Can the River water level be much lower? This has been a challenging year for St. Lawrence boaters! Let’s switch focus to Sudoku.
As a bonus each month this year we will start with a Sudoku puzzle in progress, where it appears there are no more obvious or not-so-obvious clues. Does this puzzle #90 have any more clues? (Of course, it does!) Can you find the clue?
(The answer follows below after the conclusion of Puzzle #91, the feature puzzle for September)
Can you solve “Impossible” Puzzle #91 on your own?
DAN’S 8-STEP APPROACH TO SOLVING ALL SUDOKU PUZZLES
Once you have completed the puzzle, to the extent that you have filled-in all obvious answers and have written all potential options across the top of the unsolved cells (PUZZLE PREPARATION), Dan recommends the following Steps to complete the puzzle.
Step 1: Sudoku Pairs, Triplets and Quads – See September 2015
Step 2: Turbos & Interaction – See October 2015
Step 3: Sudoku Gordonian Rectangles and Polygons – See November 2015
Step 4: XY-Wings & XYZ Wings – See December 2015
Step 5: X-Wings – See January 2016
Step 6: DAN’S YES/NO CHALLENGE
Step 7: DAN’S CLOSE RELATIONSHIP CHALLENGE
Step 8: AN EXPANSION OF STEP 7Steps 1-5 are relatively common techniques and are explained in the TI LIFE articles above. Steps 6-8 are covered in detail, in Dan’s book.
Prior to utilizing Steps 1-8, complete the 5 Steps of Puzzle Preparation . . .
- FILL IN DATA FROM OBSERVATIONS
- FILL IN OBVIOUS ANSWERS
- FILL IN NOT-SO-OBVIOUS ANSWERS
- MARK UNSOLVED CELLS WITH OPTIONS THAT CANNOT EXIST IN THOSE CELLS
- FILL IN THE OPTIONS FOR THE UNSOLVED CELLS
We will complete all of the first 4 steps in the order we observe them, until we conclude all Puzzle Preparation Step 1-4 clues.
The first thing we observe is that C6R4=4, then C5R6=7. That is it for clues.
In box 1 a 2 can only exist as an option in C1R2 or C2R2; therefore, a 2 cannot exist as an option in C5R2 or C6R2. Indicate this by placing a small 2 in the bottom of those two cells.
In box 9 a 6 can only exist as an option in C8R9 or C9R9; therefore, a 9 cannot exist as an option in C5R9 or C6R9.
Cells C4R4, C5R4 & C6R4 must have options 236.
Now your grid should look like Example #91.1 below:
This completes puzzle preparation, so we will fill in the options for the unsolved cells, giving us Example #91.2 below:
Are there any pairs, triplets, quads or quints? Check out column 3. A 5 and 9 only exist as options in two cells, C3R4 & C3R7. Change those options to 59. There are no more Step 1-5 clues.
We will now proceed to Step 6: Dan’s Yes-No Challenge. We will start by searching the 1’s to see if there is a potential Step 6 clue, and then navigate through the 2-9’s.
There are 3 circumstances that establish the potential for a Step 6 exercise:
- Look for just 2 unsolved cells in a box that contain the same option where these 2 cells are not in the same row or column.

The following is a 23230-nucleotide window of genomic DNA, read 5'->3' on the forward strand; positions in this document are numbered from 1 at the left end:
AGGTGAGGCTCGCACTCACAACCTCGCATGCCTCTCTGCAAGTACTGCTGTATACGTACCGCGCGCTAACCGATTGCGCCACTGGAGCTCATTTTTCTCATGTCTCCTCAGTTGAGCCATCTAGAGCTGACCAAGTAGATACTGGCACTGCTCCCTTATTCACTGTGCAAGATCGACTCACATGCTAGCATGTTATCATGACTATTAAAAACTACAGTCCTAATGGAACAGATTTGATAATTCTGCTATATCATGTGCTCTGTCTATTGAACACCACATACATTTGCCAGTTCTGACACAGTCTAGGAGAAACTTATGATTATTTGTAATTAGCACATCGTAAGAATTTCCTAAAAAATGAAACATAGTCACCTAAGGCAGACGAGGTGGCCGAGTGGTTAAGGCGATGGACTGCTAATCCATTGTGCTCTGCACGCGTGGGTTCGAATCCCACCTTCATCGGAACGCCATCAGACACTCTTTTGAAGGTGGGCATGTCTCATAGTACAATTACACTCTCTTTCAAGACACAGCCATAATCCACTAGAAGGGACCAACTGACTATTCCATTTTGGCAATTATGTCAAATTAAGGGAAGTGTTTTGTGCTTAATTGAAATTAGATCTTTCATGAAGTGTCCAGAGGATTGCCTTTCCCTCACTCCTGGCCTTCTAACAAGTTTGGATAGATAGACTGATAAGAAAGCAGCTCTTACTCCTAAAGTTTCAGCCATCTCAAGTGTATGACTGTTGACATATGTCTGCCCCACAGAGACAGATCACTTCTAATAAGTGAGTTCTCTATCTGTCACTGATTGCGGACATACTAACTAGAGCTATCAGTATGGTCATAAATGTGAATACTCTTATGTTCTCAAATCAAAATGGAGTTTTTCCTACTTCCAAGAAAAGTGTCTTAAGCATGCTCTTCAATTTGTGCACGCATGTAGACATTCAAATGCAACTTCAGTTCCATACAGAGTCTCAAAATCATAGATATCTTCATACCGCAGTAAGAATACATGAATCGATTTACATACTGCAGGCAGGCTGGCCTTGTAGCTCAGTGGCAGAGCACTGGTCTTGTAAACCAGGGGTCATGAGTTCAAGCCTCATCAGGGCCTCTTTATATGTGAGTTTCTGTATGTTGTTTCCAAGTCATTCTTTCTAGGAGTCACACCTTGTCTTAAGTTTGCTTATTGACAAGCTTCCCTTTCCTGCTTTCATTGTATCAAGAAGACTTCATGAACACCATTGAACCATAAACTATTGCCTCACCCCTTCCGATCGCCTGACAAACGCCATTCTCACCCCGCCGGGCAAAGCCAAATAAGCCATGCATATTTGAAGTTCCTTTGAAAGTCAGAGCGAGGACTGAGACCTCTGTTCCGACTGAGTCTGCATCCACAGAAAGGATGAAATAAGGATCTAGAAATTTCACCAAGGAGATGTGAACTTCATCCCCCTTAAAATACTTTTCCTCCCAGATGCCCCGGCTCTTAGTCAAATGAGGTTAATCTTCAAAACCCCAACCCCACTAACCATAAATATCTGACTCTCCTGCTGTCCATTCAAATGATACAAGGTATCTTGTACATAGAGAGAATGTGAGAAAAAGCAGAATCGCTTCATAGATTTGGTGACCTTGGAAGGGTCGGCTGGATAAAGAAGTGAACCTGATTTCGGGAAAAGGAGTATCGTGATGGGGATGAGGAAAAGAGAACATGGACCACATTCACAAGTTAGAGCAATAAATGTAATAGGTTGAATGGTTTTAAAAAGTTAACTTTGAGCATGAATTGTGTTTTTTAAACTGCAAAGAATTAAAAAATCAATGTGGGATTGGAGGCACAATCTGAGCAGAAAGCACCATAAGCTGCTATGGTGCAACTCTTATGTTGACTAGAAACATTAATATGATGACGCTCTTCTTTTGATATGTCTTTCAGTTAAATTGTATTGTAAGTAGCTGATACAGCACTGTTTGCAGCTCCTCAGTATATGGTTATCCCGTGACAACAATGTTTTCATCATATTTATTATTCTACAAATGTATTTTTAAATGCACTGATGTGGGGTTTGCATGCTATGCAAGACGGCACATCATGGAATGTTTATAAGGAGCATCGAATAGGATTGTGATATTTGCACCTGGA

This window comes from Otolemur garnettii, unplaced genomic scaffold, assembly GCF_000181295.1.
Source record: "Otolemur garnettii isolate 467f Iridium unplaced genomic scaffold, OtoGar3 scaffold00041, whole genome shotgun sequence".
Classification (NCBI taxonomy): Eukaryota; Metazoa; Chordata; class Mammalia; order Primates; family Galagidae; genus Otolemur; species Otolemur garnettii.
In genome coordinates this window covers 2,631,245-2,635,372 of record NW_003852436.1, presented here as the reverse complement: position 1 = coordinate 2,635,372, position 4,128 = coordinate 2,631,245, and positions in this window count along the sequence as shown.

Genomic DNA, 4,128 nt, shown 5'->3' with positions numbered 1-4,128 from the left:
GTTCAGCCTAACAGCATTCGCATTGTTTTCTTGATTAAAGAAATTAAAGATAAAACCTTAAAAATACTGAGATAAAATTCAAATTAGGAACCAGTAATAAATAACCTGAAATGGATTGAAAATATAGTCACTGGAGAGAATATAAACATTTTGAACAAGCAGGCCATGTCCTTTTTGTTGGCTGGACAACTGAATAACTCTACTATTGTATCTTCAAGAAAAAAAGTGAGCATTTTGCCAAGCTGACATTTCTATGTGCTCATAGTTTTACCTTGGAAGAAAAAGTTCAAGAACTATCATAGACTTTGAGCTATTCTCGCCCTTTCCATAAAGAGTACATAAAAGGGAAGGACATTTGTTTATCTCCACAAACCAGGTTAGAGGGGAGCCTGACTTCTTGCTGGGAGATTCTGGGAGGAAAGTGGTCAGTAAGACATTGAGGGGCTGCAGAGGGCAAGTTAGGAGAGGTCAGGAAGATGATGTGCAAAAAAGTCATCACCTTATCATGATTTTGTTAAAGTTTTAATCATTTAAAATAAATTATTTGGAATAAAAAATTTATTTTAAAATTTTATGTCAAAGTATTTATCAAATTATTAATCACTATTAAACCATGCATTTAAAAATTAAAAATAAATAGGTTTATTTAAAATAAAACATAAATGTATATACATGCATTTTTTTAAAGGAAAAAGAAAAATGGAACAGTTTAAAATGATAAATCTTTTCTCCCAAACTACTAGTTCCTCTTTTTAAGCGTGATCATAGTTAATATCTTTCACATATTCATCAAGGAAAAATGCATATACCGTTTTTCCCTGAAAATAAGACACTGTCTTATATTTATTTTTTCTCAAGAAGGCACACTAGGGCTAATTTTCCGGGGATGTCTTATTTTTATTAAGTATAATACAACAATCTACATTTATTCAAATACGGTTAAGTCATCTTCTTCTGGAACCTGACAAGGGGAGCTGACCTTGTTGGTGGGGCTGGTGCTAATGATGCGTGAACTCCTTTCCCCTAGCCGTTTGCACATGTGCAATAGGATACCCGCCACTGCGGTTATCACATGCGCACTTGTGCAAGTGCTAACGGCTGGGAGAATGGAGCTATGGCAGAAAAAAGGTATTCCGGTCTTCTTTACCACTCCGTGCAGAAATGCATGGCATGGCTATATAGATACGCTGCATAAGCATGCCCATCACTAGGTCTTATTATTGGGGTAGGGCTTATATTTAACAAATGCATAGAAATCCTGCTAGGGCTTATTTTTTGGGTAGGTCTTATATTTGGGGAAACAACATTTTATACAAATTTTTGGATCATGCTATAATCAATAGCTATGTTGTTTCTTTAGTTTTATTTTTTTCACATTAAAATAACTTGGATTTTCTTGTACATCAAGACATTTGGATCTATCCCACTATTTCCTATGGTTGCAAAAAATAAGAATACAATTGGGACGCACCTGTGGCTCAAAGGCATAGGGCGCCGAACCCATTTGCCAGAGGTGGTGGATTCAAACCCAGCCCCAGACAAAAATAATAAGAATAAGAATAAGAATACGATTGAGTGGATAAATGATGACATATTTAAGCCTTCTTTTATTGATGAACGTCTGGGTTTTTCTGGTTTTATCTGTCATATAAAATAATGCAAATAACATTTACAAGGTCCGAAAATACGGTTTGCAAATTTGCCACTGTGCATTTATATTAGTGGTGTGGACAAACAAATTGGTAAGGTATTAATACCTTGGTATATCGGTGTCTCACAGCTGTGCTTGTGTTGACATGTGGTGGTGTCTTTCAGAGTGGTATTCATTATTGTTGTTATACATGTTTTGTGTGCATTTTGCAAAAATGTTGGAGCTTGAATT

- Look for just 2 unsolved cells in a column that contain the same option where these 2 cells are not in the same box.
- Look for just 2 unsolved cells in a row that contain the same option where these 2 cells are not in the same box.
Before we begin a Step 6 exercise, we need to take a moment and discuss what conditions can lead to a successful Step 6. If you have followed previous articles, you realize that by naming a cell yes (Y or y), you need to track the yes’s & no’s through the puzzle such that an unsolved cell or cells are affected by both starter cells, hopefully leading to a N,n or Y,y, indicating that a cell cannot be that number or is that number. So far in my experience, you need a certain condition to exist. For a number to track successfully through the puzzle you need …
1. Three solved cells with that number
2. These three cells are not in the same box, row or column
This definitely brings up questions. Are there any instances where a Step 6 exercise can be successful with less or more than three solved cells with that number? Can the solved cells be in the same box, row or column? So far, the answer seems to be no. It will require a smarter person than me to definitively answer those question. In all of the successful Step 6 exercises I have performed, I have not recorded a successful Step 6 without these two requirements.
With this in mind, in Example # 91.3 below we shall look for numbers 1-9 that fit the criteria above. The first one that surfaces is the number 5, so let’s jump in and perform the exercise with the number 5. We will make C4R1 and C4R9 our starter cells. We will always begin with the starter cell with upper case Y.
If C4R1 is the 5, then C6R2 and C7R1 are not a 5 (N’s), then C8R2=Y, C8R4 and C8R6 =N, C7R4=Y, C2R4 and C3R4=N, C2R6=Y, C2R9=N, C3R7=Y, and C6R7=N.
Next, we will assume C4R9 is the 5. Then, C6R7=n, C2R9=n, C3R7=y, and C3R4=n. So what do we have? Three cells with the N,n cannot be a 5, and C3R7 is a 5 and then C3R4 is a 9.
The puzzle is easily solved with these clues, again illustrating the power of a successful Step 6 exercise. The final solution is shown below in Example #91.4
May the gentle winds of Sudoku be at your back.
Clue for Puzzle #90 … focus your attention on row 1. What do you observe?
The Answer: C6R1, C7R1, C8R1 & C9R1 cannot have options 4,8 or 9. Therefore, the remaining 3 unsolved cells in row 1 (C2R1, C3R1 and C5R1) must have options 489. There already exists an 8 and 9 in column 3; therefore, C3R1=4. Then C5R1=8 and C2R1=9.
Editor's Note: Septembr 2021!
Dan, when not out fishing, and his proofreader (and, as they say, better half) Peggy, give us a new challenge each month. Please not this month we have 90 & 91 = getting very close to 100. So stay tuned as we will certainly have a celebration.
It was back in January 2016, when we published a final article in Dan's Series of Steps to learn the logic of Sudoku – he asked if we would like a puzzle to solve every month … this editor said an enthusiastic… Yes, please!
If you have not already done so, I suggest you purchase Dan’s book: